October 2021 - Trees
Due to wildfire, disease, and drought, California now leads the nation in loss of tree cover. Most, but not all of this loss has occurred in uninhabited forest lands. Our own Santa Cruz Mountains saw devasting tree loss during the CZU fires last year. Wildland forests may recover to some degree on their own. But trees in the urban landscape face challenges that wildland trees don’t. Trees growing near houses, driveways, and streets require more water due to the heat-trapping effect of the urban landscape. Drought adds to these stresses. Conversely, trees help mitigate the heat effects of roofs and roads and so their continued presence is a major environmental benefit, in addition to cleaning our air and water, making our streets quieter, and improving our property values. Water for trees is undoubtedly a beneficial use of our water resources. Please follow these guidelines from the California Urban Forests Council to water trees wisely so we can continue enjoying the wide range of benefits that trees offer.
- Young trees. Water young trees twice a week with about 5 gallons of water, using a bucket or hose. The roots of younger trees are less established and need easy access to water to develop deep roots.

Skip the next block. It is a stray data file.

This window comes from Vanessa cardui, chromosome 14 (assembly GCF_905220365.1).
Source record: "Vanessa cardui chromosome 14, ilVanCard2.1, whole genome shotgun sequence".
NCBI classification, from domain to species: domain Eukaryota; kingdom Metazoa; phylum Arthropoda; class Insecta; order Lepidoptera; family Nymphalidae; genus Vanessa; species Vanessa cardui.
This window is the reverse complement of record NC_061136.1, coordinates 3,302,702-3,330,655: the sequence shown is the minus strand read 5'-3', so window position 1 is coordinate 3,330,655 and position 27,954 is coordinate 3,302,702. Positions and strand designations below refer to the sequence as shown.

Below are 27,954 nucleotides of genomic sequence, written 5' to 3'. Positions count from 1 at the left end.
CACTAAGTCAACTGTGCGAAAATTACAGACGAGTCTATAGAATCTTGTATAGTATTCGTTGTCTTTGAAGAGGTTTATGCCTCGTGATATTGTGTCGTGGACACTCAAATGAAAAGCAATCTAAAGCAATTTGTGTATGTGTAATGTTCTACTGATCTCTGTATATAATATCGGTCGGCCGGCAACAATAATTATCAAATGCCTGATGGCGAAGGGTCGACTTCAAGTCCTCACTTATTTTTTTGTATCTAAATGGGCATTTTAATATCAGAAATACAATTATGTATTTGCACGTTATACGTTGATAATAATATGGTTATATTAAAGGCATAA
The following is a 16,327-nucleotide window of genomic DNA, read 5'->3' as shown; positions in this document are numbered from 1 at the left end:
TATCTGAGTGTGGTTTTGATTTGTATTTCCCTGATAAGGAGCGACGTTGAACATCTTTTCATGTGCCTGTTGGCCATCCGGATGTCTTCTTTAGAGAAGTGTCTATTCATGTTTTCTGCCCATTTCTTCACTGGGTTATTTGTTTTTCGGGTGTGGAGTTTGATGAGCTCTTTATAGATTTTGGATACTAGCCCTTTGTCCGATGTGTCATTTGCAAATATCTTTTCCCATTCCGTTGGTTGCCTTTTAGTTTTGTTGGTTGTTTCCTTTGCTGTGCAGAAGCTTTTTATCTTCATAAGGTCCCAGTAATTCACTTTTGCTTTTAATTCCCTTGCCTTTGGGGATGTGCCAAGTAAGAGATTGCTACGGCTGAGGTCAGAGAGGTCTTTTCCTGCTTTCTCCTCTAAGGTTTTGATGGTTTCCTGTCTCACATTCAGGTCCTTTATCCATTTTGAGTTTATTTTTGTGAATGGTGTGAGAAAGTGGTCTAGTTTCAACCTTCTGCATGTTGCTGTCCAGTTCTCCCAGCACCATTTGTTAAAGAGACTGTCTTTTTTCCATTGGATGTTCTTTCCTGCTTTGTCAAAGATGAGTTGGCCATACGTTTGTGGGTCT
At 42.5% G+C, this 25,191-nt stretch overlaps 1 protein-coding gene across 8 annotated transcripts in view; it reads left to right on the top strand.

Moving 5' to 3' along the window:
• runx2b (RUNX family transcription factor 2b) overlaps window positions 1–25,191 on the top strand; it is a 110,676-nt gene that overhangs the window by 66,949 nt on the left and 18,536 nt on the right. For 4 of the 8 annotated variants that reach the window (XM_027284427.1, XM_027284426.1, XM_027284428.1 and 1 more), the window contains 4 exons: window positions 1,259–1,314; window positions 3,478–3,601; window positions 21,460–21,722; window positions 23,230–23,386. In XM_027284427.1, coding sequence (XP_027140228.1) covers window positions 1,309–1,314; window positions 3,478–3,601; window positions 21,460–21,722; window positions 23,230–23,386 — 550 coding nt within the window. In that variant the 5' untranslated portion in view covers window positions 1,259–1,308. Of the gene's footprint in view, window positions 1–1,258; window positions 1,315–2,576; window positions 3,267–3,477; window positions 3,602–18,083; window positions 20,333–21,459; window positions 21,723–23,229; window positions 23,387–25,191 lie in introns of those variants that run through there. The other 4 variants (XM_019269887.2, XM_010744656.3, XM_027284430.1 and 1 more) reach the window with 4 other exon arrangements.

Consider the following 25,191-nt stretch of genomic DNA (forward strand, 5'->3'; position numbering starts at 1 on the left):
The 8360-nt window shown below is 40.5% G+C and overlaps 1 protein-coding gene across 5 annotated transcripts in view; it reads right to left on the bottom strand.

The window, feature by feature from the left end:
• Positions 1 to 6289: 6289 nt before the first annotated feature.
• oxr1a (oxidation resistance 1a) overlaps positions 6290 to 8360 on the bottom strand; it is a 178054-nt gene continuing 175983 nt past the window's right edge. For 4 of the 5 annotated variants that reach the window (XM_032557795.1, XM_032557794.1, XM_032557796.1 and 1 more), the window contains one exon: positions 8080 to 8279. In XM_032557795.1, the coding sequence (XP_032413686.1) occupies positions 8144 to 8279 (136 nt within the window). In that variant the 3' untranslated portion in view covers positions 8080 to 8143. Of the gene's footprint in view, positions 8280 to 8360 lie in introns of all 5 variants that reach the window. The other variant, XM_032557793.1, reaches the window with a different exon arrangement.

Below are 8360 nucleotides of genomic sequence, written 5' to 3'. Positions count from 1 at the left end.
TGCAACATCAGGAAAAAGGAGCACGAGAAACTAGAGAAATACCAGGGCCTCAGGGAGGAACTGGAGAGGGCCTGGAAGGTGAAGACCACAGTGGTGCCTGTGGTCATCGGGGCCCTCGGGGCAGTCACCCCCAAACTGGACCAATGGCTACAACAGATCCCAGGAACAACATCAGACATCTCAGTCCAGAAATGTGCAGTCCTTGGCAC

- Mature trees. If you are noticing water stress in mature trees, then water the ‘drip zone’ area directly beneath the foliage and shaded by the tree. Apply the equivalent of about an inch of water once a week in several places around the drip zone. It takes about 2/3 of a gallon to cover 1 square foot in an inch of water. You don’t need to wet the entire drip zone. Selectively soaking portions of the drip zone will get water to the roots and promote healthier trees. Water should soak into the ground rather than running off. Create small depressions if your soil needs help allowing water to infiltrate and add mulch all around to lower soil temperature and reduce water evaporation.
- Deciduous trees. The critical time for water is late winter into spring when buds and leaves are forming. Watering deciduous trees and fruit trees later in summer and fall could be a waste as they begin going dormant.
- The right time. Water early in the morning or after the sun has set. This is when trees replace the water they have lost during the day and less water is lost to evaporation.
- The right tree. California natives like Oaks usually need no supplemental water. Chose California native trees and drought-tolerant trees over lawns to provide long-term value. Visit watersavingplants.com for lots of native and drought-tolerant tree choices.